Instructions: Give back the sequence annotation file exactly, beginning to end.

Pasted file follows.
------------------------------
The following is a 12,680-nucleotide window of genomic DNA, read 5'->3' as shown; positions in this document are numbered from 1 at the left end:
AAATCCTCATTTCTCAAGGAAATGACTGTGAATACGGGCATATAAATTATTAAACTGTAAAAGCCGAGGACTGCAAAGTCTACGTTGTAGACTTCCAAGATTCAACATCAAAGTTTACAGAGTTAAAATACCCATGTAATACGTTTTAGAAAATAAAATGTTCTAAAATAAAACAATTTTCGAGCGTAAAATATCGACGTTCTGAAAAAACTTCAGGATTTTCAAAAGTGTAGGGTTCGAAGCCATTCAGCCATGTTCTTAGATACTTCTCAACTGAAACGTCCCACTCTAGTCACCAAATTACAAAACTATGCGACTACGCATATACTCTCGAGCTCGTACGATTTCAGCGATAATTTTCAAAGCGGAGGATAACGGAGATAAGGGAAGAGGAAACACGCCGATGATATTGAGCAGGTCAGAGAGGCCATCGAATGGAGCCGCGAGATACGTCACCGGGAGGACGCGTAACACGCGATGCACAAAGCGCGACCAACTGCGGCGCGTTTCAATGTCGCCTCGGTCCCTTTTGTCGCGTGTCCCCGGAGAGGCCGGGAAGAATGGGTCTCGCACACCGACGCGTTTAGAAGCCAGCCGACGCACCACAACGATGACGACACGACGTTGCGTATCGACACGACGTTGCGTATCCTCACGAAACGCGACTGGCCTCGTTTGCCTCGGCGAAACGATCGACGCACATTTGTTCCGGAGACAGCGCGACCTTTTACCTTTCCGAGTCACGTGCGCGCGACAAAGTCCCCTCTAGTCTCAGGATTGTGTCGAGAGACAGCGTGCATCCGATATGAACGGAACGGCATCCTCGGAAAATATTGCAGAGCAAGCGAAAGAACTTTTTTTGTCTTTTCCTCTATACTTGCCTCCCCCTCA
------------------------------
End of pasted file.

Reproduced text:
The following is a 12,680-nucleotide window of genomic DNA, read 5'->3' as shown; positions in this document are numbered from 1 at the left end:
AAATCCTCATTTCTCAAGGAAATGACTGTGAATACGGGCATATAAATTATTAAACTGTAAAAGCCGAGGACTGCAAAGTCTACGTTGTAGACTTCCAAGATTCAACATCAAAGTTTACAGAGTTAAAATACCCATGTAATACGTTTTAGAAAATAAAATGTTCTAAAATAAAACAATTTTCGAGCGTAAAATATCGACGTTCTGAAAAAACTTCAGGATTTTCAAAAGTGTAGGGTTCGAAGCCATTCAGCCATGTTCTTAGATACTTCTCAACTGAAACGTCCCACTCTAGTCACCAAATTACAAAACTATGCGACTACGCATATACTCTCGAGCTCGTACGATTTCAGCGATAATTTTCAAAGCGGAGGATAACGGAGATAAGGGAAGAGGAAACACGCCGATGATATTGAGCAGGTCAGAGAGGCCATCGAATGGAGCCGCGAGATACGTCACCGGGAGGACGCGTAACACGCGATGCACAAAGCGCGACCAACTGCGGCGCGTTTCAATGTCGCCTCGGTCCCTTTTGTCGCGTGTCCCCGGAGAGGCCGGGAAGAATGGGTCTCGCACACCGACGCGTTTAGAAGCCAGCCGACGCACCACAACGATGACGACACGACGTTGCGTATCGACACGACGTTGCGTATCCTCACGAAACGCGACTGGCCTCGTTTGCCTCGGCGAAACGATCGACGCACATTTGTTCCGGAGACAGCGCGACCTTTTACCTTTCCGAGTCACGTGCGCGCGACAAAGTCCCCTCTAGTCTCAGGATTGTGTCGAGAGACAGCGTGCATCCGATATGAACGGAACGGCATCCTCGGAAAATATTGCAGAGCAAGCGAAAGAACTTTTTTTGTCTTTTCCTCTATACTTGCCTCCCCCTCA